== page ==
Idea of transferring Guantánamo detainees to a prison in Illinois has backing of state's top Democrats, but Republican congressmen balk.
As it maneuvers to close the Guantánamo Bay terrorism camp and move detainees to the US, the Obama administration is eyeing an underused state prison in tiny Thomson, Ill., a town of about 600 people on the Mississippi River in the northwest part of the state. On Monday, a delegation from the US Bureau of Prisons toured the Thomson Correctional Center.
To overcome a congressional ban on detaining the suspects on US soil, local support for the move would likely be key – a hurdle helped over the weekend by strong backing from Illinois Gov. Pat Quinn (D) and Sen. Richard Durbin (D). Both touted the idea as a rare opportunity to bring some 3,000 jobs and up to $1 billion over four years to a part of the state in desperate need of an economic jolt.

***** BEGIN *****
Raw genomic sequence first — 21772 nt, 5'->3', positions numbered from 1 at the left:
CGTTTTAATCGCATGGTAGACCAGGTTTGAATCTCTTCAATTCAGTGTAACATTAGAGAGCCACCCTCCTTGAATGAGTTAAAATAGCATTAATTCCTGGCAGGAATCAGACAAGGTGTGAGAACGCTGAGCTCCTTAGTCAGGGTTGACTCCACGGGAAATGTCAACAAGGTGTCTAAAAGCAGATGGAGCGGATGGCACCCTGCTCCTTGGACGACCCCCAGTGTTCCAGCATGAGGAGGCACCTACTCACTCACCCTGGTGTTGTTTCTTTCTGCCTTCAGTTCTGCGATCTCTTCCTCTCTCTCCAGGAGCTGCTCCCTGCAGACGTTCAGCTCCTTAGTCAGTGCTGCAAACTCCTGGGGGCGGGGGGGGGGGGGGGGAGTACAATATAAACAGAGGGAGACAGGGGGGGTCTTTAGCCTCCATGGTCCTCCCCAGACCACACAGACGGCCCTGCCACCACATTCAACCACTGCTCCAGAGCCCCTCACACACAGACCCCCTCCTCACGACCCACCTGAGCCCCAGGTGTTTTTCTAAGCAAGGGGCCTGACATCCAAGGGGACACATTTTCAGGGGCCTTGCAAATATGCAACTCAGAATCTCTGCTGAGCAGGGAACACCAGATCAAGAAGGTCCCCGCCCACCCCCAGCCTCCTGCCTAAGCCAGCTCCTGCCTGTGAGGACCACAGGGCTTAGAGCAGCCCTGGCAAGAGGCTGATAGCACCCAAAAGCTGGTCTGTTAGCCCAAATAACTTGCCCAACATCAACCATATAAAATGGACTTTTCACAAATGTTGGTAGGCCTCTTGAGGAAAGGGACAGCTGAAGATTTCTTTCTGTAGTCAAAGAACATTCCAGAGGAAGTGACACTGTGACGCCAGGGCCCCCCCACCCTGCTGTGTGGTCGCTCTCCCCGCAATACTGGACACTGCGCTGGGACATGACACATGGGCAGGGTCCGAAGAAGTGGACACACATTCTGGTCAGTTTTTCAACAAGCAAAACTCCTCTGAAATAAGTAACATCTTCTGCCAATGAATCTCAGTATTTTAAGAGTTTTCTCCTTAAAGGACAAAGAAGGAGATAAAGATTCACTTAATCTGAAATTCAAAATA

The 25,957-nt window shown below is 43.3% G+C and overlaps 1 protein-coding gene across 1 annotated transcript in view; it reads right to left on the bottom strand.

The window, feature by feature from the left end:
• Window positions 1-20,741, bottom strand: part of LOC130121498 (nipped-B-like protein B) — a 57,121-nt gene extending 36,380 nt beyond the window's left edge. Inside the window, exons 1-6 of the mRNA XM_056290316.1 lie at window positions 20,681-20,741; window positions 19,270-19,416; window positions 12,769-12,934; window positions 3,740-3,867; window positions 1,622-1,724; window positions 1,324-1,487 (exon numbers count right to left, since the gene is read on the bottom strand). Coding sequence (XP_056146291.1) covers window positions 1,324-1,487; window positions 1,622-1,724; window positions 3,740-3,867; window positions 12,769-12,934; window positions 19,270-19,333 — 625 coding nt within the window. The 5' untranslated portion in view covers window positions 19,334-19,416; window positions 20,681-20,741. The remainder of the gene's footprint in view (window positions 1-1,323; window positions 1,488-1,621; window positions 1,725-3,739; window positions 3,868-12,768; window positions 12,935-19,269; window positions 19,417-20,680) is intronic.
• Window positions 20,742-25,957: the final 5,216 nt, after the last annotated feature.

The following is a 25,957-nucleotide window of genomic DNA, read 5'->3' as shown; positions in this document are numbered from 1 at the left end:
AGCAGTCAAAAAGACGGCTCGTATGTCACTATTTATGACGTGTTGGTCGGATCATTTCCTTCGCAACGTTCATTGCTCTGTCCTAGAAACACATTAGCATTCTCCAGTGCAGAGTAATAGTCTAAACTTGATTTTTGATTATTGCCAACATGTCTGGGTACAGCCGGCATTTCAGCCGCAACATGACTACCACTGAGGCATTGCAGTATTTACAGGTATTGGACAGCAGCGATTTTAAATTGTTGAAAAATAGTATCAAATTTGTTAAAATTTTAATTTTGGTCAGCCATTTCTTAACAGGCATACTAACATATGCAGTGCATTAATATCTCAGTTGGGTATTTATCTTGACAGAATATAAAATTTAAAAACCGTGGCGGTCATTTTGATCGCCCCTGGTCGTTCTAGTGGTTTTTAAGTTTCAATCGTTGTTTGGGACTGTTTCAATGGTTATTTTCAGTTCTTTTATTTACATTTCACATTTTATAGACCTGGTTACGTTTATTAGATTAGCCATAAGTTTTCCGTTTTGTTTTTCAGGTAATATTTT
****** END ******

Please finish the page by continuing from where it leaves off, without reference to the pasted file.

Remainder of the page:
Housing any of the detainees at Thomson would be "good for our state, good for our economy and good for our public safety," Governor Quinn said Sunday at a news conference.
But already the plan is generating controversy, with politicians dividing primarily along party lines in a debate that comes down to jobs versus security.
Republicans – including Rep. Mark Steven Kirk, a candidate in next year's US Senate race, and Rep. Donald Manzullo, who represents the district where Thomson is located – are questioning the wisdom of bringing some 100 terrorist suspects to Illinois, potentially making the area a target for Al Qaeda attack.